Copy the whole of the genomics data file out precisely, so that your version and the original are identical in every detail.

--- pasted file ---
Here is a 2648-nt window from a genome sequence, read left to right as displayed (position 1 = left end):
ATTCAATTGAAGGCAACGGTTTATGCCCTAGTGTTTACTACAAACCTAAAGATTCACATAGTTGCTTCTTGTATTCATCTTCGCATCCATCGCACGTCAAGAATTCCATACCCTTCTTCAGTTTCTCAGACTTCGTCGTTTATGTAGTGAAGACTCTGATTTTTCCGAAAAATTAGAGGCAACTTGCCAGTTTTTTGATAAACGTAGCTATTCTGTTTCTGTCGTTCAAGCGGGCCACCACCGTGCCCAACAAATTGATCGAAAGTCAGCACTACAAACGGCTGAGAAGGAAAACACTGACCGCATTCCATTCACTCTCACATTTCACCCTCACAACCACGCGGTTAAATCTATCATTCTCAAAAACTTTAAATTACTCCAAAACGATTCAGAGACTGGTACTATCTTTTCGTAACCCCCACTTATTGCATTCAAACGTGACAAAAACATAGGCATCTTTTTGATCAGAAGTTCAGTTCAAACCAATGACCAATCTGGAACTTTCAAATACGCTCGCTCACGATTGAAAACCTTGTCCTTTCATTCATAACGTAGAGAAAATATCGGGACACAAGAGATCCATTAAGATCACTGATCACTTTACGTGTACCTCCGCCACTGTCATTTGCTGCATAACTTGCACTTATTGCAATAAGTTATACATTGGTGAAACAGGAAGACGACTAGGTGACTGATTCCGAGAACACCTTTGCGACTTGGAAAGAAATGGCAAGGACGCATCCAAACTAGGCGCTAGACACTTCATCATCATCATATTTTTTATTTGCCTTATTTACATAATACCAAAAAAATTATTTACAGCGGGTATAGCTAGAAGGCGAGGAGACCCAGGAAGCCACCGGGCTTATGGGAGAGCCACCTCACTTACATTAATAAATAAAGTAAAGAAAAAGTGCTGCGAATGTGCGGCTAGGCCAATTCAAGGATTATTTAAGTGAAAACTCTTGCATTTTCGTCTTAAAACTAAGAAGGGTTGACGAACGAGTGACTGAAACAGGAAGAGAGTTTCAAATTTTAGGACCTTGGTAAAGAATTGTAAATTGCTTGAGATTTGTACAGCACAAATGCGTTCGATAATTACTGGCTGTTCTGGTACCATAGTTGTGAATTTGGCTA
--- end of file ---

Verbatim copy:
Here is a 2648-nt window from a genome sequence, read left to right as displayed (position 1 = left end):
ATTCAATTGAAGGCAACGGTTTATGCCCTAGTGTTTACTACAAACCTAAAGATTCACATAGTTGCTTCTTGTATTCATCTTCGCATCCATCGCACGTCAAGAATTCCATACCCTTCTTCAGTTTCTCAGACTTCGTCGTTTATGTAGTGAAGACTCTGATTTTTCCGAAAAATTAGAGGCAACTTGCCAGTTTTTTGATAAACGTAGCTATTCTGTTTCTGTCGTTCAAGCGGGCCACCACCGTGCCCAACAAATTGATCGAAAGTCAGCACTACAAACGGCTGAGAAGGAAAACACTGACCGCATTCCATTCACTCTCACATTTCACCCTCACAACCACGCGGTTAAATCTATCATTCTCAAAAACTTTAAATTACTCCAAAACGATTCAGAGACTGGTACTATCTTTTCGTAACCCCCACTTATTGCATTCAAACGTGACAAAAACATAGGCATCTTTTTGATCAGAAGTTCAGTTCAAACCAATGACCAATCTGGAACTTTCAAATACGCTCGCTCACGATTGAAAACCTTGTCCTTTCATTCATAACGTAGAGAAAATATCGGGACACAAGAGATCCATTAAGATCACTGATCACTTTACGTGTACCTCCGCCACTGTCATTTGCTGCATAACTTGCACTTATTGCAATAAGTTATACATTGGTGAAACAGGAAGACGACTAGGTGACTGATTCCGAGAACACCTTTGCGACTTGGAAAGAAATGGCAAGGACGCATCCAAACTAGGCGCTAGACACTTCATCATCATCATATTTTTTATTTGCCTTATTTACATAATACCAAAAAAATTATTTACAGCGGGTATAGCTAGAAGGCGAGGAGACCCAGGAAGCCACCGGGCTTATGGGAGAGCCACCTCACTTACATTAATAAATAAAGTAAAGAAAAAGTGCTGCGAATGTGCGGCTAGGCCAATTCAAGGATTATTTAAGTGAAAACTCTTGCATTTTCGTCTTAAAACTAAGAAGGGTTGACGAACGAGTGACTGAAACAGGAAGAGAGTTTCAAATTTTAGGACCTTGGTAAAGAATTGTAAATTGCTTGAGATTTGTACAGCACAAATGCGTTCGATAATTACTGGCTGTTCTGGTACCATAGTTGTGAATTTGGCTA